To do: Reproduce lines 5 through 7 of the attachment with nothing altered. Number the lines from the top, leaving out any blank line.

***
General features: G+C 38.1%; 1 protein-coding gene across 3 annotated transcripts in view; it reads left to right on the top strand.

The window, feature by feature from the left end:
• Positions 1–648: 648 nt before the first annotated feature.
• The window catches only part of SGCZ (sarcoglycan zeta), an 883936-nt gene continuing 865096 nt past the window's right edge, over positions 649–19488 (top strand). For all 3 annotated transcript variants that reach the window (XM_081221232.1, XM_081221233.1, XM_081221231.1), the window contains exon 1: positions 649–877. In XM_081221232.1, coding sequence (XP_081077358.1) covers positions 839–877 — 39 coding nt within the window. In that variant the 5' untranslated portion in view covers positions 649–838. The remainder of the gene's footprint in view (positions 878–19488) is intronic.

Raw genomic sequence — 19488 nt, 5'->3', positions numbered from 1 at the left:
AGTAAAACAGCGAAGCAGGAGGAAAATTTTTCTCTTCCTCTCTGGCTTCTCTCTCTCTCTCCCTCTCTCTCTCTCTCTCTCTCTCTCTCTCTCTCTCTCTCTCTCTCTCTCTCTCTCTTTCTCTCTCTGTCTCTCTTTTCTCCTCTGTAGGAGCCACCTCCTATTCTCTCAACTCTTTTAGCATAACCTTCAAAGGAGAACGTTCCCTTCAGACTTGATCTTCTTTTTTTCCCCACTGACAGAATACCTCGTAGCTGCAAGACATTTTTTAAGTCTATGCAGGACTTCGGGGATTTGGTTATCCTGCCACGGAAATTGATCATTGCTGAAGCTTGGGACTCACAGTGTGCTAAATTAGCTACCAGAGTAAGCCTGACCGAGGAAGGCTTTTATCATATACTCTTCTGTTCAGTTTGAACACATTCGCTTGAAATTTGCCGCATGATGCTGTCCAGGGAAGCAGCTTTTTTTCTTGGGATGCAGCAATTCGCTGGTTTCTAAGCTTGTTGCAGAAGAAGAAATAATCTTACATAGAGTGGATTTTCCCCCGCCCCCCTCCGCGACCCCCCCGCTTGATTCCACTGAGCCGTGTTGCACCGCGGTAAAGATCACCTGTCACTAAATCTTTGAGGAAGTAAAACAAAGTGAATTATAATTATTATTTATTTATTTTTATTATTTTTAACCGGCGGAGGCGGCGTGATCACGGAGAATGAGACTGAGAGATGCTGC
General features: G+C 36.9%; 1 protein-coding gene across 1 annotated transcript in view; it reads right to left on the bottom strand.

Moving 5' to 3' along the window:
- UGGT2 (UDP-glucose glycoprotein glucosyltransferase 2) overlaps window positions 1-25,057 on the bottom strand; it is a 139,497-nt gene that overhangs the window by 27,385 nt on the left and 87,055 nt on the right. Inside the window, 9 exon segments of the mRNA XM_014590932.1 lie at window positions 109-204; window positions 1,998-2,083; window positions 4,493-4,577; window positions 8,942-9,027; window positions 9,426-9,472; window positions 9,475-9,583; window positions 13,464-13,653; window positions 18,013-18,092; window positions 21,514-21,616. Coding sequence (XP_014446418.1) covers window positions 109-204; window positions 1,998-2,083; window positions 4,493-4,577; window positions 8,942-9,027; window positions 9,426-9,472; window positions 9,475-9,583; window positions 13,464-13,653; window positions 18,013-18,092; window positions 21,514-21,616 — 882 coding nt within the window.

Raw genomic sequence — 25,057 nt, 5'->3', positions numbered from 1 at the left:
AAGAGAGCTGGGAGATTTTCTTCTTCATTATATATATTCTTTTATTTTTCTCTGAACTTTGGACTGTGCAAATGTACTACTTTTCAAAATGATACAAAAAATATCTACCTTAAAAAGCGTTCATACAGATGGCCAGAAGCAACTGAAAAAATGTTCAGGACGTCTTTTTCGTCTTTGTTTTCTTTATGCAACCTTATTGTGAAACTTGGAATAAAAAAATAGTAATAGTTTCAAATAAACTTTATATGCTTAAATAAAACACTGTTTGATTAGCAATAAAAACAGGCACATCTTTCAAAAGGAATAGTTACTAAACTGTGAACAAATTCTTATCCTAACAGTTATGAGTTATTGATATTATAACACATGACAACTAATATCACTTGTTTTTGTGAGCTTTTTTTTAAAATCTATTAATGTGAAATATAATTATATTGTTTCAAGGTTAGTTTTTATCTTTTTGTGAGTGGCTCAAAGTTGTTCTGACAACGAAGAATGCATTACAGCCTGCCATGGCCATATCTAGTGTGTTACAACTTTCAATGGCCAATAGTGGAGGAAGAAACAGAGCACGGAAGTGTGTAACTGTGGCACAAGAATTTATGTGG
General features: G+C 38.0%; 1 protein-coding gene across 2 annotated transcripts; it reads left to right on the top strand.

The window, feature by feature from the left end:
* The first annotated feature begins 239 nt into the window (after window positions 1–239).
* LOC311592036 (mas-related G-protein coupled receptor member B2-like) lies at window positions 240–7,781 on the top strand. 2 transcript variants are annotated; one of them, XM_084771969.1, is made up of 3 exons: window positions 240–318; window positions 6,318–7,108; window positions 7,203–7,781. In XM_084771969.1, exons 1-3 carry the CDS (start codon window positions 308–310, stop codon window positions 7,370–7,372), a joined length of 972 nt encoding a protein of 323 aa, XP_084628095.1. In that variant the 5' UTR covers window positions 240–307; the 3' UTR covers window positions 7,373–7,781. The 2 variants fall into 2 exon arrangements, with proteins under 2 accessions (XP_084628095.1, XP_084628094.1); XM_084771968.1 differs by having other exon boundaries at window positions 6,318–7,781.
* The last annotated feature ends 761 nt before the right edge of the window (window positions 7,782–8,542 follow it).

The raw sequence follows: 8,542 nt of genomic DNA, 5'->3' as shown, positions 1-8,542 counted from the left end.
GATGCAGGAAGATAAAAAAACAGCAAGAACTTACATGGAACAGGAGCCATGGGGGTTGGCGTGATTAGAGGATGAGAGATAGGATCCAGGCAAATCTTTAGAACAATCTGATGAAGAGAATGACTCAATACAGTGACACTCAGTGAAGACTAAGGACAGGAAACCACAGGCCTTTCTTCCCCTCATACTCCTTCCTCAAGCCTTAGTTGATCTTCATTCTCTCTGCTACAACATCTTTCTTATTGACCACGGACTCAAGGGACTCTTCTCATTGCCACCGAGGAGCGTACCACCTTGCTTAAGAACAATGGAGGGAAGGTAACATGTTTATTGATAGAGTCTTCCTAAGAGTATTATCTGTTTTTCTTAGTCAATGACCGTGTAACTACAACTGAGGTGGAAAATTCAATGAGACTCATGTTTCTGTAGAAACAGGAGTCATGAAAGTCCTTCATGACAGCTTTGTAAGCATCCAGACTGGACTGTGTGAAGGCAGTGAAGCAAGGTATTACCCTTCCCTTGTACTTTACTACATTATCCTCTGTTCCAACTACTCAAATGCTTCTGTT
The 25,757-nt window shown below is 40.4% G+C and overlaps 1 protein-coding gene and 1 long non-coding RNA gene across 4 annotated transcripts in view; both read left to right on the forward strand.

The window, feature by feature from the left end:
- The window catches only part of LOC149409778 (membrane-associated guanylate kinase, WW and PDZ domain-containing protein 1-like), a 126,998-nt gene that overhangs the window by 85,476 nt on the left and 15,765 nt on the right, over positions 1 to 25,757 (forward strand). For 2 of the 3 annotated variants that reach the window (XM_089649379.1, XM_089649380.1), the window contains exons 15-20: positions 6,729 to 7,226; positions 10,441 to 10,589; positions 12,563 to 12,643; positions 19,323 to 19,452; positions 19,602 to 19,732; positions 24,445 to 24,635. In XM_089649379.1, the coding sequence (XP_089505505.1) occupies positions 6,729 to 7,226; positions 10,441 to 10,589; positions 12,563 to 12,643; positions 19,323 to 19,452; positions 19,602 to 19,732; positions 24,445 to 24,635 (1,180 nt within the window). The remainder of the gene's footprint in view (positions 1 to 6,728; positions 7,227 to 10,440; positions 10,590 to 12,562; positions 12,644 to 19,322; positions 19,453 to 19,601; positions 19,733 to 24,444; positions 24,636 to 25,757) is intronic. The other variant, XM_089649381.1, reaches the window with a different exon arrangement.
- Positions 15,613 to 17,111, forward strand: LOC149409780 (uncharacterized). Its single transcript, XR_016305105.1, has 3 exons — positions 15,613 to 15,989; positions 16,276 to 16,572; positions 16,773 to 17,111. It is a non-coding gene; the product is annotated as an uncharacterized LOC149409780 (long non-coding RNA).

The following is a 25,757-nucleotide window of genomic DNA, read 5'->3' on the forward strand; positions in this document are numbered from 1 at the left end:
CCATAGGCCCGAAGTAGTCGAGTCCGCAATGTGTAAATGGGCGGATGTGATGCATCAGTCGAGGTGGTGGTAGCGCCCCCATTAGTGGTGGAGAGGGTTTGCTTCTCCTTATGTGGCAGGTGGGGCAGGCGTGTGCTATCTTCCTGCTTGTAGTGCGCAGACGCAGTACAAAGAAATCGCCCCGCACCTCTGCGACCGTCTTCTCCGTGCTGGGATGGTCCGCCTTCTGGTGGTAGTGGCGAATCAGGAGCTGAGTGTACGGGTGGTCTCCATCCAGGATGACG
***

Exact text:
Raw genomic sequence — 19488 nt, 5'->3', positions numbered from 1 at the left:
AGTAAAACAGCGAAGCAGGAGGAAAATTTTTCTCTTCCTCTCTGGCTTCTCTCTCTCTCTCCCTCTCTCTCTCTCTCTCTCTCTCTCTCTCTCTCTCTCTCTCTCTCTCTCTCTCTCTTTCTCTCTCTGTCTCTCTTTTCTCCTCTGTAGGAGCCACCTCCTATTCTCTCAACTCTTTTAGCATAACCTTCAAAGGAGAACGTTCCCTTCAGACTTGATCTTCTTTTTTTCCCCACTGACAGAATACCTCGTAGCTGCAAGACATTTTTTAAGTCTATGCAGGACTTCGGGGATTTGGTTATCCTGCCACGGAAATTGATCATTGCTGAAGCTTGGGACTCACAGTGTGCTAAATTAGCTACCAGAGTAAGCCTGACCGAGGAAGGCTTTTATCATATACTCTTCTGTTCAGTTTGAACACATTCGCTTGAAATTTGCCGCATGATGCTGTCCAGGGAAGCAGCTTTTTTTCTTGGGATGCAGCAATTCGCTGGTTTCTAAGCTTGTTGCAGAAGAAGAAATAATCTTACATAGAGTGGATTTTCCCCCGCCCCCCTCCGCGACCCCCCCGCTTGATTCCACTGAGCCGTGTTGCACCGCGGTAAAGATCACCTGTCACTAAATCTTTGAGGAAGTAAAACAAAGTGAATTATAATTATTATTTATTTATTTTTATTATTTTTAACCGGCGGAGGCGGCGTGATCACGGAGAATGAGACTGAGAGATGCTGC
General features: G+C 36.9%; 1 protein-coding gene across 1 annotated transcript in view; it reads right to left on the bottom strand.